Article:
During the Little People heyday of the 1970s and '80s, Fisher-Price released many playsets, including the Play Family House (1969), the Action Garage with a real, working elevator for cars (1970), the School (1971), the Airport (1972), the cowboys-and-Indians-inspired Western Town (1982), a Fire Station (1982), and plenty more, which have been released and re-released over the years with occasional design tweaks to keep them fresh. The Farm, however, has been their most successful playset, selling more than 16.5 million units since 1968. It's still produced today, and the modern set features, in addition to the "Moo-ooo door," the sounds of a horse, sheep and chicken too.

One of the most popular Little People playsets, Sesame Street, debuted in 1975, becoming the first licensed toy in the lineup. The playset was a recreation of the show's urban locations and included characters like Bert, Ernie, Big Bird, Oscar the Grouch, Cookie Monster, and the only three vintage Little People that were based on real people, Mr. Hooper (Will Lee), Gordon (Roscoe Orman), and Susan (Loretta Long). The set was an instant hit, so Fisher-Price released another, the Sesame Street Clubhouse, in 1977. The Clubhouse was an original environment designed solely for the toy line and never appeared on the actual show. But kids didn't seem to mind because the set featured plenty of cool stuff, like trap doors, slides, and a moving sidewalk. This set included Big Bird, Bert, Ernie, the Count, Grover, and Roosevelt Franklin. To add to the Muppet cast, Fisher-Price sold packs of Sesame Street figures separately that included Prairie Dawn, Herry Monster, Sherlock Hemlock, and Mr. Snuffleupagus. The Sesame Street line was only produced for four years, ending in 1979, but it was long enough to make a lasting impression on a generation of kids.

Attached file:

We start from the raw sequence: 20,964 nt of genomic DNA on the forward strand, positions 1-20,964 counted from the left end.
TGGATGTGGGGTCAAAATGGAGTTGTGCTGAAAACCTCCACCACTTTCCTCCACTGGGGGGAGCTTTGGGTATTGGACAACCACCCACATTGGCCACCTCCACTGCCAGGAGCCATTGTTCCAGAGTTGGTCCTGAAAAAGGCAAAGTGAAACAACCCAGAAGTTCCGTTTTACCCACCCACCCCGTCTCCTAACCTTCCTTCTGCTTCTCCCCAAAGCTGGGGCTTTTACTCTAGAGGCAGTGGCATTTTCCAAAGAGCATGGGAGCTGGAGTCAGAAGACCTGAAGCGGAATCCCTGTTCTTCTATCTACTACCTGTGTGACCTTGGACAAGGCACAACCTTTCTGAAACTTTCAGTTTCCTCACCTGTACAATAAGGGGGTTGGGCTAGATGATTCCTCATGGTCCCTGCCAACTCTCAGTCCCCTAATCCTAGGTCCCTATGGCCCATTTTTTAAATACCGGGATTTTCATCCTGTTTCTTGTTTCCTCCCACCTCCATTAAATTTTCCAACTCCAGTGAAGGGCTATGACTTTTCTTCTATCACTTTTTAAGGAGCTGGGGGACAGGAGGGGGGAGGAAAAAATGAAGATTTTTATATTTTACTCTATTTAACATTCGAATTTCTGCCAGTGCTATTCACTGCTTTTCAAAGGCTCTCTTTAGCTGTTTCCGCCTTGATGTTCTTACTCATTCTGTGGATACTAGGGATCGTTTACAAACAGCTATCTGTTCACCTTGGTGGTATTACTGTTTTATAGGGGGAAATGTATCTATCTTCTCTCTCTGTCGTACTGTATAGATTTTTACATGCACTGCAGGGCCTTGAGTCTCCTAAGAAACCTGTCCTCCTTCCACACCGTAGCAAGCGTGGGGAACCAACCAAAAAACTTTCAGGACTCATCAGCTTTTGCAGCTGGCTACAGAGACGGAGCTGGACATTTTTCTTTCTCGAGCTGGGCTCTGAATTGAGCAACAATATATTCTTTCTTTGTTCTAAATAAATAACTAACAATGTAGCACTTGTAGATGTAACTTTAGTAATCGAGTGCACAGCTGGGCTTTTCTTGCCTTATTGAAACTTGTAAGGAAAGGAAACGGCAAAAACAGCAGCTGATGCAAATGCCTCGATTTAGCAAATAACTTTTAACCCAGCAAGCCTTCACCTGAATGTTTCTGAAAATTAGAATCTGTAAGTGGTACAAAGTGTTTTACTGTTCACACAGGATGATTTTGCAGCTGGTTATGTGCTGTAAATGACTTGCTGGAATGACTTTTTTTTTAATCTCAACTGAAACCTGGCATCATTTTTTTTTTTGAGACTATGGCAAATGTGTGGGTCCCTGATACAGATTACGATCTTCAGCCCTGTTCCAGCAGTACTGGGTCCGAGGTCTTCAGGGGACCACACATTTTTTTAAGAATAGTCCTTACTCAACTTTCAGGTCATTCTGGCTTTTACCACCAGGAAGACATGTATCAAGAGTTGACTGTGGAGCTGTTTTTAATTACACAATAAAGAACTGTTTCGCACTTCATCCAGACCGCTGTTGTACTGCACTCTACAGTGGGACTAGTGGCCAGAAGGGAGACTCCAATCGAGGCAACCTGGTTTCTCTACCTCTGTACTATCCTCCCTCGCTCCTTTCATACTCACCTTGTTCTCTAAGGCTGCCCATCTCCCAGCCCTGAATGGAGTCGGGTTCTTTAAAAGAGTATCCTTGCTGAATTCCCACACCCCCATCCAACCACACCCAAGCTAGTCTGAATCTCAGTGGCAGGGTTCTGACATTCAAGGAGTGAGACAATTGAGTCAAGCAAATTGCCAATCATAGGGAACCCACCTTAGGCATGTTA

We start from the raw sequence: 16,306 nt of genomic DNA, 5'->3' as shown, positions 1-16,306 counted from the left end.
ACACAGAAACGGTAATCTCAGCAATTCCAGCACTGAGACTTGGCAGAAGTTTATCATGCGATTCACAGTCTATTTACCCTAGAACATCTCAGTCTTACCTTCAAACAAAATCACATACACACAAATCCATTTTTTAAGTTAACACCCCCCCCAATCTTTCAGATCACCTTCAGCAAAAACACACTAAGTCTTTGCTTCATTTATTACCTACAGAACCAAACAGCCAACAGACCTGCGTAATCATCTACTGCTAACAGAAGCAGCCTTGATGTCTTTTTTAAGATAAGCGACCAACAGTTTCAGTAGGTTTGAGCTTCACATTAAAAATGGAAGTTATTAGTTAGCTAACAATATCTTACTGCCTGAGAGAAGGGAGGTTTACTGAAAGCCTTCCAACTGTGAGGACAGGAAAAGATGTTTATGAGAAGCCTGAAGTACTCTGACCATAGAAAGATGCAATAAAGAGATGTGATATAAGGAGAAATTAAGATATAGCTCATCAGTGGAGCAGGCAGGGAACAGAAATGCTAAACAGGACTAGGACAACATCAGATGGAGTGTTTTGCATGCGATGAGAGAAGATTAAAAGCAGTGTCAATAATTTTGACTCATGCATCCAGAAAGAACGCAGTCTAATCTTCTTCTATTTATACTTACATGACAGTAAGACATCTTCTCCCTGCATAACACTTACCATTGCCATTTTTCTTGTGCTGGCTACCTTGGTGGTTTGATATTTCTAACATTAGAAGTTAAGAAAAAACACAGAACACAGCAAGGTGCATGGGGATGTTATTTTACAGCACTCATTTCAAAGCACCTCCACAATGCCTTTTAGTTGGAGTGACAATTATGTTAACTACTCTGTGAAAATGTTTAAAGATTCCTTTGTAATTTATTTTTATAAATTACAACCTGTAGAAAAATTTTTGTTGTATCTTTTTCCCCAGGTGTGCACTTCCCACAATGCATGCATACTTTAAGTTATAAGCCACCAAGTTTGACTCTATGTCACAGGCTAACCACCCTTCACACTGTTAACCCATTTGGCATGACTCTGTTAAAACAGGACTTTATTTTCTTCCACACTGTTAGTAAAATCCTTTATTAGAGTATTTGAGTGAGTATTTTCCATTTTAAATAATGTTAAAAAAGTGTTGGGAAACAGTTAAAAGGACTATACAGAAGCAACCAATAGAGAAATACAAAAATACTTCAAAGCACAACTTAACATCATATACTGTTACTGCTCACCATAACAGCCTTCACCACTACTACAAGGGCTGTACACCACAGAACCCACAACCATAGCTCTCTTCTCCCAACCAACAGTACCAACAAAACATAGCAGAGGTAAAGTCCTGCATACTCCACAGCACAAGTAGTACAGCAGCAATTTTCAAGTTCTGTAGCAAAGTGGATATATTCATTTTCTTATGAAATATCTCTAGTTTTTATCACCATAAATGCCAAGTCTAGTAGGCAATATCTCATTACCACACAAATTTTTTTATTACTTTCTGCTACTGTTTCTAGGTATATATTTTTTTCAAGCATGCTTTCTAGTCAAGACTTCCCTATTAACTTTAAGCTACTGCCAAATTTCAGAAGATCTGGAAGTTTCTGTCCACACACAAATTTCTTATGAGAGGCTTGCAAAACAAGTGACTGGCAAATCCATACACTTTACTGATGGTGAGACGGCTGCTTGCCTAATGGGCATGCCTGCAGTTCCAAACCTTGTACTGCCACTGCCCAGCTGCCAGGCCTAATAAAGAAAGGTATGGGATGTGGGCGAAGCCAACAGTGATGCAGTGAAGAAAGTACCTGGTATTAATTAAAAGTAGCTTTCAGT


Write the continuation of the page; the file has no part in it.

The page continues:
It was 15 years after the Sesame Street set debuted that Fisher-Price partnered with McDonald's to release their next licensed playset. In 1990, just before the peg body type was redesigned, a Mickey D's restaurant set was packaged with Little People versions of Ronald McDonald and the Hamburglar.  When the figure design changed to the Chunky body a year later, the McDonald's set changed with it. And when the Chunky sales dropped, so did the sales of the McDonald's set, meaning it was only on the market for a couple of years before it was discontinued.

The Sincerest Form of Flattery

Of course with great prosperity comes those who want a piece of the pie. During the Little People's heyday, many companies produced characters that were at the very least inspired by the Little People design. PlaySkool, for example, released a series of playsets and figures called “Familiar Places,” which were about the same size as Little People, but whose bodies and heads were square. Toy manufacturer Illco went so far as to make Disney and Peanuts figures that were so similar to the peg design, they could actually fit into Little People furniture and cars.